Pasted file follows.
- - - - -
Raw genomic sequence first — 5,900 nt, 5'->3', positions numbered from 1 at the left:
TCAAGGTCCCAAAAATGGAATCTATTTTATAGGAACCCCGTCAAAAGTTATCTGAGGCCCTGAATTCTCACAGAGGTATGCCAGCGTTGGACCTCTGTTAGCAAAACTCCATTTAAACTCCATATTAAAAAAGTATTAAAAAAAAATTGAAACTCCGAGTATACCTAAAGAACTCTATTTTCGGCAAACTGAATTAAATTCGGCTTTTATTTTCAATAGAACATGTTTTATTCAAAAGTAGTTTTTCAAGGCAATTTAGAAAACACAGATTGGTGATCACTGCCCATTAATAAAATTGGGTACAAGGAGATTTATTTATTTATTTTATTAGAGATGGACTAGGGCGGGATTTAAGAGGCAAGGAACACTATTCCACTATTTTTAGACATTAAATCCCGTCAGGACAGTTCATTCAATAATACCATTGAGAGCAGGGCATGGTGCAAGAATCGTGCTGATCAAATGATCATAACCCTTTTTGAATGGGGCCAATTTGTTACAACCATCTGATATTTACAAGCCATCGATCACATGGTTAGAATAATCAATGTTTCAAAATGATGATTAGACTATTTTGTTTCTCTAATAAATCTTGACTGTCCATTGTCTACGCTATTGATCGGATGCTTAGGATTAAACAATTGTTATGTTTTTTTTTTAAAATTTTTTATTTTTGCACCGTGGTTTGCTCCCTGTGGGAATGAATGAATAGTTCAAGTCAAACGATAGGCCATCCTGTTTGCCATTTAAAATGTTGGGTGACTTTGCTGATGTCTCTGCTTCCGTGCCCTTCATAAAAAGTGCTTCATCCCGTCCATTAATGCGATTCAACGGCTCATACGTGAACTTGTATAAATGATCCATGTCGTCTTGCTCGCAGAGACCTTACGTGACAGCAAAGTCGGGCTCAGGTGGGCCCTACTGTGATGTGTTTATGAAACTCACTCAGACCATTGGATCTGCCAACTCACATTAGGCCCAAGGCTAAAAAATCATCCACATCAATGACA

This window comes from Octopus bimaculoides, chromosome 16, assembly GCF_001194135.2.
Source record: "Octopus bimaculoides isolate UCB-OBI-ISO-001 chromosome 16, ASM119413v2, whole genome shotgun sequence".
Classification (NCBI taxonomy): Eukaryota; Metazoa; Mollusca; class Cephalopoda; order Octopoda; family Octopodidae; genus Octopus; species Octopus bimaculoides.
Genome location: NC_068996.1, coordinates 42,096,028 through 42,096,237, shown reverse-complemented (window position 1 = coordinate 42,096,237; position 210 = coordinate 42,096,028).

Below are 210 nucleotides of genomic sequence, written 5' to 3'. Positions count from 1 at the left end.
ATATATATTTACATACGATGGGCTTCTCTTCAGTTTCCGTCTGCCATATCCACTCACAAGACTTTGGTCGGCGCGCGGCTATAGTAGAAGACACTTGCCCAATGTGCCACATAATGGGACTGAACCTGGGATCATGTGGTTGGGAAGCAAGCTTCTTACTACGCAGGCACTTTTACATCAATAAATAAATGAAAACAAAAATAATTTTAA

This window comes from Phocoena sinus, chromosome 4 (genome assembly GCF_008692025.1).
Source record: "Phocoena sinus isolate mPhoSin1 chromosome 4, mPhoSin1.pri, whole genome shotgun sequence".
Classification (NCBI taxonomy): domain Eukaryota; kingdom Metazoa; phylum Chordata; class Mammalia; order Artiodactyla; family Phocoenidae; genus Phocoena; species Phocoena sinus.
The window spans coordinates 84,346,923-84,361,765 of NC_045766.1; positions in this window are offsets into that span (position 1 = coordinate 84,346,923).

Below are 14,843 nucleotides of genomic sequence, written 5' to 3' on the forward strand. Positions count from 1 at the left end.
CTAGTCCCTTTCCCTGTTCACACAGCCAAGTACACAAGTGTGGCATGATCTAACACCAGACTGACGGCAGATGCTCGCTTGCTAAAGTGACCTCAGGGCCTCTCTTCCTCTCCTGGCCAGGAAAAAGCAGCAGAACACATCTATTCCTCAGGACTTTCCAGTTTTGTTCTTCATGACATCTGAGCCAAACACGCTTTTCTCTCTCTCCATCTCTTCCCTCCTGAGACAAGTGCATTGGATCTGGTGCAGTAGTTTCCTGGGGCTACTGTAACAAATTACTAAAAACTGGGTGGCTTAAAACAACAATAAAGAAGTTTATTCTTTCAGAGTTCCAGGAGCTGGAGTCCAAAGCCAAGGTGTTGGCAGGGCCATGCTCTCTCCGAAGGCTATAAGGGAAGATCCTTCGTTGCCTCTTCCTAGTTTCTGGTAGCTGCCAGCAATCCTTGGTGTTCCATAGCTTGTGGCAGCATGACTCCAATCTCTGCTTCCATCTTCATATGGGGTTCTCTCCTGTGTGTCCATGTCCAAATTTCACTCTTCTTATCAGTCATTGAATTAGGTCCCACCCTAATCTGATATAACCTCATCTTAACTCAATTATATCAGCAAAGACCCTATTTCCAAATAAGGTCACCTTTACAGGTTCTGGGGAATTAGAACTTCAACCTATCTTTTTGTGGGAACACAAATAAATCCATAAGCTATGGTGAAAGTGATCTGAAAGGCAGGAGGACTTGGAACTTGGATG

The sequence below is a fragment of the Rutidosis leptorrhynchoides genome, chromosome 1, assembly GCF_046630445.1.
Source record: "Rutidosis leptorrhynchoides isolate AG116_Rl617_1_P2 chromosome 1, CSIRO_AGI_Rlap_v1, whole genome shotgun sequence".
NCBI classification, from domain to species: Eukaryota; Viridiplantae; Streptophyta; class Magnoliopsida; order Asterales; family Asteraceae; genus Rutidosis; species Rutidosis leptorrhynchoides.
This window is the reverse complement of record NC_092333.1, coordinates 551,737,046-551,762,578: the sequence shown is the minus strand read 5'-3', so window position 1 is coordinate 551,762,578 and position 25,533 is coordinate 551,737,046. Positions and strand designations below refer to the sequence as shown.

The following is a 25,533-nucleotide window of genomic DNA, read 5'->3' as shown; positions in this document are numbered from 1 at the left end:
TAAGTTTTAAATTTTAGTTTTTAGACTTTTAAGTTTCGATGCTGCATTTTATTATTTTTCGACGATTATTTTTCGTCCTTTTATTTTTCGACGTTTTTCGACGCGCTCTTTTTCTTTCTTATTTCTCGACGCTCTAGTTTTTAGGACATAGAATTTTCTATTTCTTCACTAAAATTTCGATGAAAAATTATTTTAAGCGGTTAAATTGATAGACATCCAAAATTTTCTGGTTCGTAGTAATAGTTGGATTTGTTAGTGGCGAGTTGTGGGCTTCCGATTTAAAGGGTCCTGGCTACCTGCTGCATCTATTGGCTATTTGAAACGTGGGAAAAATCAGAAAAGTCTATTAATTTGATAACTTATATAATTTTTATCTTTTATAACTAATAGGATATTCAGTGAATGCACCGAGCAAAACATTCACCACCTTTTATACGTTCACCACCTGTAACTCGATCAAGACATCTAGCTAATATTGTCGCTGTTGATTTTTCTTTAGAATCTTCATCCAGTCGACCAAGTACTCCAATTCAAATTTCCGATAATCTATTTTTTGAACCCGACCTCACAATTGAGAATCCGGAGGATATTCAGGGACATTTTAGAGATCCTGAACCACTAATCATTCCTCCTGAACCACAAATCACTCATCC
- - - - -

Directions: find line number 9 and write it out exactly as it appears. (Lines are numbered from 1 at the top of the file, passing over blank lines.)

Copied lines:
This window comes from Phocoena sinus, chromosome 4 (genome assembly GCF_008692025.1).